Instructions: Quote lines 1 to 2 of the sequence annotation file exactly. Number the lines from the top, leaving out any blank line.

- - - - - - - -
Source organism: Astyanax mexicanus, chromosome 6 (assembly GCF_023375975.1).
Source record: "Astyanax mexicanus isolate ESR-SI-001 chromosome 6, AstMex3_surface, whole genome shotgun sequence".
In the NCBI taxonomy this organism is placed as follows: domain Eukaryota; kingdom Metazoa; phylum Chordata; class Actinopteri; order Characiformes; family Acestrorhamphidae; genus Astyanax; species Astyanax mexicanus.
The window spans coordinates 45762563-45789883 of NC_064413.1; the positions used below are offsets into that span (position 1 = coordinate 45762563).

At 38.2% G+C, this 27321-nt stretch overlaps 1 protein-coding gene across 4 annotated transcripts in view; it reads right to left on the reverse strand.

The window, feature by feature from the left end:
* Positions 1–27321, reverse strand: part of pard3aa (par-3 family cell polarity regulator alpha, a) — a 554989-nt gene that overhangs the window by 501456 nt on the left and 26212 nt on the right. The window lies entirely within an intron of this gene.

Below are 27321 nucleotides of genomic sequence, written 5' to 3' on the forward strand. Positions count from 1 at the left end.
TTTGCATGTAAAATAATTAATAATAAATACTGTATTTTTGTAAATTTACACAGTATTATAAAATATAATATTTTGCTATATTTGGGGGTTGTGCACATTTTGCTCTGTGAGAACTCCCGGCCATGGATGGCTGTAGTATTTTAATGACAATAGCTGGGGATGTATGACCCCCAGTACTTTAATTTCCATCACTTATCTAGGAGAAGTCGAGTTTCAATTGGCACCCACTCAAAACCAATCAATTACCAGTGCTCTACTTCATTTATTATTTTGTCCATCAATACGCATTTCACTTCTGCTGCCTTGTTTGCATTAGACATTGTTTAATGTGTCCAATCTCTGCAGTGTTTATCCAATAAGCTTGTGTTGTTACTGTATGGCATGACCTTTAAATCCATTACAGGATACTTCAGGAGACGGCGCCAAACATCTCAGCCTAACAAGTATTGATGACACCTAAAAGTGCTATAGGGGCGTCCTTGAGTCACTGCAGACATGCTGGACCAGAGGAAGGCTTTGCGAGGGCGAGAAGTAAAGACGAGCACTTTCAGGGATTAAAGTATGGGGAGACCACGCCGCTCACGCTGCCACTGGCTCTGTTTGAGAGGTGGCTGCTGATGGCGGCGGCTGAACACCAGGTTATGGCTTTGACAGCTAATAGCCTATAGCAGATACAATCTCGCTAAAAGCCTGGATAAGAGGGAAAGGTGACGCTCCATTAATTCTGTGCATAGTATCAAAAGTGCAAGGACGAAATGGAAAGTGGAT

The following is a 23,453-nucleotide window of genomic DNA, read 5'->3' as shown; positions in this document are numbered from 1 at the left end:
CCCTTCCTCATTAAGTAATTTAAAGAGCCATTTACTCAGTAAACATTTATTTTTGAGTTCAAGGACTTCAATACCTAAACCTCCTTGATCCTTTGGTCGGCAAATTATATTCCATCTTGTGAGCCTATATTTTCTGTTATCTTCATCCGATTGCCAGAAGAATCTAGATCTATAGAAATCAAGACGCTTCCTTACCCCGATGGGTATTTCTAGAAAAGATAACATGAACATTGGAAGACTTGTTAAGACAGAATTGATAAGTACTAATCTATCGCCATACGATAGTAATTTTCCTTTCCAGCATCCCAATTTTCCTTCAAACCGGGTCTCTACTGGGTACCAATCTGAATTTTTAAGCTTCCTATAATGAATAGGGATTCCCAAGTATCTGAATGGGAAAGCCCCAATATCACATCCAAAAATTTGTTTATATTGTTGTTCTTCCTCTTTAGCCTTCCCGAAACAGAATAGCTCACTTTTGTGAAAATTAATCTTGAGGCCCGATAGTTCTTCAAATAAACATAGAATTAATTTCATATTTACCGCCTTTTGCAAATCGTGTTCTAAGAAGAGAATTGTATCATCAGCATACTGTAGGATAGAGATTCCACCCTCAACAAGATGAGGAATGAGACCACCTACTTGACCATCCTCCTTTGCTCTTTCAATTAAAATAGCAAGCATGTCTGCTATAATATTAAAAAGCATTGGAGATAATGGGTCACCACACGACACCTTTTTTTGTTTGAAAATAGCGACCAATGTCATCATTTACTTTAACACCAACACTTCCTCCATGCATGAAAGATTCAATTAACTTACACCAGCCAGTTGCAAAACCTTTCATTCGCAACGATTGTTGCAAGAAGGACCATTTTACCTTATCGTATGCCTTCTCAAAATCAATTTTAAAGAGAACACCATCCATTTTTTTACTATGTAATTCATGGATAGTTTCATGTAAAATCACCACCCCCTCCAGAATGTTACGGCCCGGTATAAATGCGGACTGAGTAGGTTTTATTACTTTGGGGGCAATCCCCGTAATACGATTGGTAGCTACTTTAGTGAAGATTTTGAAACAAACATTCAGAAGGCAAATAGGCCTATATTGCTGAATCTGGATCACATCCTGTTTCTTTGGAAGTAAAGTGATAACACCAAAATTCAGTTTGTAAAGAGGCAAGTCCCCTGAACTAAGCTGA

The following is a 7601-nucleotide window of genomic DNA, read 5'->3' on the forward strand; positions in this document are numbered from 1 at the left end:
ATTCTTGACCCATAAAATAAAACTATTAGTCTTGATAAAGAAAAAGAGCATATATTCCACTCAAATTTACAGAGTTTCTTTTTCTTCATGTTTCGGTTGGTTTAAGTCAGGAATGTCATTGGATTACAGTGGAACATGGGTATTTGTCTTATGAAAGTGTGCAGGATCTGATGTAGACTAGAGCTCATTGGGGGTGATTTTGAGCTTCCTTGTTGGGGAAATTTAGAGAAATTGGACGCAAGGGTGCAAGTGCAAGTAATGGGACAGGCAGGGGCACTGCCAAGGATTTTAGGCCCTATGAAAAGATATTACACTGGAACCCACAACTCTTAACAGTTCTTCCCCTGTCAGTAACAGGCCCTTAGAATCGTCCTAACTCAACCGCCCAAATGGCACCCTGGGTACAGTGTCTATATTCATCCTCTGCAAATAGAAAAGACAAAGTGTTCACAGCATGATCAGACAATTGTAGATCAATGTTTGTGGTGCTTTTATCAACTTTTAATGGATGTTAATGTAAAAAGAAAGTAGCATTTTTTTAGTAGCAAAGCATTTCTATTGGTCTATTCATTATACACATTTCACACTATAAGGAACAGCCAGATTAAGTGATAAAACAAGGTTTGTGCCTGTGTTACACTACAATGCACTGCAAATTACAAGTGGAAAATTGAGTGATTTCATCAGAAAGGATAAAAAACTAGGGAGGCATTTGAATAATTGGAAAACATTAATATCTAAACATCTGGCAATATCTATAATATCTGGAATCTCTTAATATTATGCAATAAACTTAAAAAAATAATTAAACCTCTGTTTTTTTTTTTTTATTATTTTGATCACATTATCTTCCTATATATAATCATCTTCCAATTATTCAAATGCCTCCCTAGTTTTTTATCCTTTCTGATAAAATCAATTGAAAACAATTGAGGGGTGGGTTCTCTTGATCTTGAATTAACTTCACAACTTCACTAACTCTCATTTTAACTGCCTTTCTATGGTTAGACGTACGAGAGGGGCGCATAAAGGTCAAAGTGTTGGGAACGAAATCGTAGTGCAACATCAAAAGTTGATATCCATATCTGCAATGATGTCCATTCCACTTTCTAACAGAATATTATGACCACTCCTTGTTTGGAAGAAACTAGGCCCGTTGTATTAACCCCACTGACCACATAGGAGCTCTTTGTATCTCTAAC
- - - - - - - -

Source organism: Astyanax mexicanus, chromosome 6 (assembly GCF_023375975.1).
Source record: "Astyanax mexicanus isolate ESR-SI-001 chromosome 6, AstMex3_surface, whole genome shotgun sequence".